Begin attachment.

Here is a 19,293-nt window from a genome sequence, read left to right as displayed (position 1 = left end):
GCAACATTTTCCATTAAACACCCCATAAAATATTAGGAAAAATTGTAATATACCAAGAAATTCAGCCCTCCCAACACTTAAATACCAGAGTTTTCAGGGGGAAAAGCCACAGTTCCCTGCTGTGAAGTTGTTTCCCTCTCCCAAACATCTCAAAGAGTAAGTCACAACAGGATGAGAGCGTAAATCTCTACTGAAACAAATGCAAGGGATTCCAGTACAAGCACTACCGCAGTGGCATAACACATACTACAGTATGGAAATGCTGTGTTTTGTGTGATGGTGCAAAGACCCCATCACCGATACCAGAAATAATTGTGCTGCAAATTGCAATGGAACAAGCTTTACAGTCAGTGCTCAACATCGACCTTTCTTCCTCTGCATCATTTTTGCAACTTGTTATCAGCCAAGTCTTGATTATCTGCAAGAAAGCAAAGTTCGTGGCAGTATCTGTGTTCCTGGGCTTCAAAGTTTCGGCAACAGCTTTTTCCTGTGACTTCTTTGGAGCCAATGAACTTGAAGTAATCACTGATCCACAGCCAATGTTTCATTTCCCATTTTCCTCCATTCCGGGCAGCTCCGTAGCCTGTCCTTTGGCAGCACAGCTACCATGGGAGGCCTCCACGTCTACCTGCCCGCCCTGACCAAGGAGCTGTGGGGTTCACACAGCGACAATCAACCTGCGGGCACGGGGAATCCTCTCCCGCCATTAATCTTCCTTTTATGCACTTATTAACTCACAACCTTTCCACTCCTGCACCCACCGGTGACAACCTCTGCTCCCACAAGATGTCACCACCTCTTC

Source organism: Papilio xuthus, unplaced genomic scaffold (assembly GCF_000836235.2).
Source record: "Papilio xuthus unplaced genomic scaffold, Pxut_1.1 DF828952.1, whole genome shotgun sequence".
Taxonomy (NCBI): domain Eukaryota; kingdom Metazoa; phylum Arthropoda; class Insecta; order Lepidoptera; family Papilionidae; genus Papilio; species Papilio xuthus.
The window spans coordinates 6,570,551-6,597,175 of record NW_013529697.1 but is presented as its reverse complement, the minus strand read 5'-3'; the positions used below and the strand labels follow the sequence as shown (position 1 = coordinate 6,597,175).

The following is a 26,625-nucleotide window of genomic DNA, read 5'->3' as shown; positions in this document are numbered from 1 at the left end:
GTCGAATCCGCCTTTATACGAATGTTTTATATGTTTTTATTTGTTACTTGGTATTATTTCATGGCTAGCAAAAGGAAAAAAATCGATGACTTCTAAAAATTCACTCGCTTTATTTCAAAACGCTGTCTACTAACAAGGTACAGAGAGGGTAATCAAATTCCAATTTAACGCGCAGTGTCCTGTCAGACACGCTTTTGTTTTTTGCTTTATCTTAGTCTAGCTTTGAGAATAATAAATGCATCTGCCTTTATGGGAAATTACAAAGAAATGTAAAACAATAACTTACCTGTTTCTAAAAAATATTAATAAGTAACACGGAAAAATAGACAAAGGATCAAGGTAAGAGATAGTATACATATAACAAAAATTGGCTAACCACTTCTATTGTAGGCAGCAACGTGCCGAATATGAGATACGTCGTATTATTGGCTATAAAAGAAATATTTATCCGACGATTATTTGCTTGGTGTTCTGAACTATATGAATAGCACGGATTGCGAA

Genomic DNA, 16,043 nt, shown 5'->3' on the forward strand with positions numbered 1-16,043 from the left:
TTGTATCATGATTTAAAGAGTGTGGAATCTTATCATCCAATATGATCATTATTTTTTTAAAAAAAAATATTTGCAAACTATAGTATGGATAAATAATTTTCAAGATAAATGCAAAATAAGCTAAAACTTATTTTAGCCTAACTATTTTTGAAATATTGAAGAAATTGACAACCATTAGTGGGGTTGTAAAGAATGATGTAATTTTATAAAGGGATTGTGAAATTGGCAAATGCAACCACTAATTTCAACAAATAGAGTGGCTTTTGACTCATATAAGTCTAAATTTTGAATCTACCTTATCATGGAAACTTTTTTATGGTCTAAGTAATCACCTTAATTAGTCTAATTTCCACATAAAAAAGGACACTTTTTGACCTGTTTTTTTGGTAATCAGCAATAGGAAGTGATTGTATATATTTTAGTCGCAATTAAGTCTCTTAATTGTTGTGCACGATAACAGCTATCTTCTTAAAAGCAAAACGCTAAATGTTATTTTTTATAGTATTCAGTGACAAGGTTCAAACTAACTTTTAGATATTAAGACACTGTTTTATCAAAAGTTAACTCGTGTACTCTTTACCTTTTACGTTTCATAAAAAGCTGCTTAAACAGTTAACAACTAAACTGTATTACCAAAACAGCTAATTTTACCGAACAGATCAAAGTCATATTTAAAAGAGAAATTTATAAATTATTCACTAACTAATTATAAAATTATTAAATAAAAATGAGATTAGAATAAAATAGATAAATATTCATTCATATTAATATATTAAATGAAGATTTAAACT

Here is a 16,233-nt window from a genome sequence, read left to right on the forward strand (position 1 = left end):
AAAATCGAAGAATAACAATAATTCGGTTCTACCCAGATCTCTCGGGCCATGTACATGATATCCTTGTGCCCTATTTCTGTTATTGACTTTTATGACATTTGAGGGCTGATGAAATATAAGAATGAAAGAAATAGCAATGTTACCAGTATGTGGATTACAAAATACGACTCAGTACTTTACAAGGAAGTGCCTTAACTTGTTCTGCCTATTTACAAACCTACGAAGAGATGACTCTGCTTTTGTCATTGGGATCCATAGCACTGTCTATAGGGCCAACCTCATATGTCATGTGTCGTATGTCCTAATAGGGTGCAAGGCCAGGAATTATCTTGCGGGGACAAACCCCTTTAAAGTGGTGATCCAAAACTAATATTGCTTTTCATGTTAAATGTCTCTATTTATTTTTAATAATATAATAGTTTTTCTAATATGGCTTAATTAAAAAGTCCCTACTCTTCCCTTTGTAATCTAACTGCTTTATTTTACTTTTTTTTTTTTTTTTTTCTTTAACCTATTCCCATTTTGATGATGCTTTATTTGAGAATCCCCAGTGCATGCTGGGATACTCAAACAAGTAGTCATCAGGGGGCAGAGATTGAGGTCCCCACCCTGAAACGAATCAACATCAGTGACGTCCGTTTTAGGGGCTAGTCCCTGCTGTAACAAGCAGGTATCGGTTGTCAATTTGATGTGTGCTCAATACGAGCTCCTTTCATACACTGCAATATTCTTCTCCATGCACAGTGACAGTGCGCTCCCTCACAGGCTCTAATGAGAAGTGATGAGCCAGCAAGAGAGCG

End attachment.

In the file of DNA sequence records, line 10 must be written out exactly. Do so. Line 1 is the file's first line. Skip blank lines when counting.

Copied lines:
TTGTATCATGATTTAAAGAGTGTGGAATCTTATCATCCAATATGATCATTATTTTTTTAAAAAAAAATATTTGCAAACTATAGTATGGATAAATAATTTTCAAGATAAATGCAAAATAAGCTAAAACTTATTTTAGCCTAACTATTTTTGAAATATTGAAGAAATTGACAACCATTAGTGGGGTTGTAAAGAATGATGTAATTTTATAAAGGGATTGTGAAATTGGCAAATGCAACCACTAATTTCAACAAATAGAGTGGCTTTTGACTCATATAAGTCTAAATTTTGAATCTACCTTATCATGGAAACTTTTTTATGGTCTAAGTAATCACCTTAATTAGTCTAATTTCCACATAAAAAAGGACACTTTTTGACCTGTTTTTTTGGTAATCAGCAATAGGAAGTGATTGTATATATTTTAGTCGCAATTAAGTCTCTTAATTGTTGTGCACGATAACAGCTATCTTCTTAAAAGCAAAACGCTAAATGTTATTTTTTATAGTATTCAGTGACAAGGTTCAAACTAACTTTTAGATATTAAGACACTGTTTTATCAAAAGTTAACTCGTGTACTCTTTACCTTTTACGTTTCATAAAAAGCTGCTTAAACAGTTAACAACTAAACTGTATTACCAAAACAGCTAATTTTACCGAACAGATCAAAGTCATATTTAAAAGAGAAATTTATAAATTATTCACTAACTAATTATAAAATTATTAAATAAAAATGAGATTAGAATAAAATAGATAAATATTCATTCATATTAATATATTAAATGAAGATTTAAACT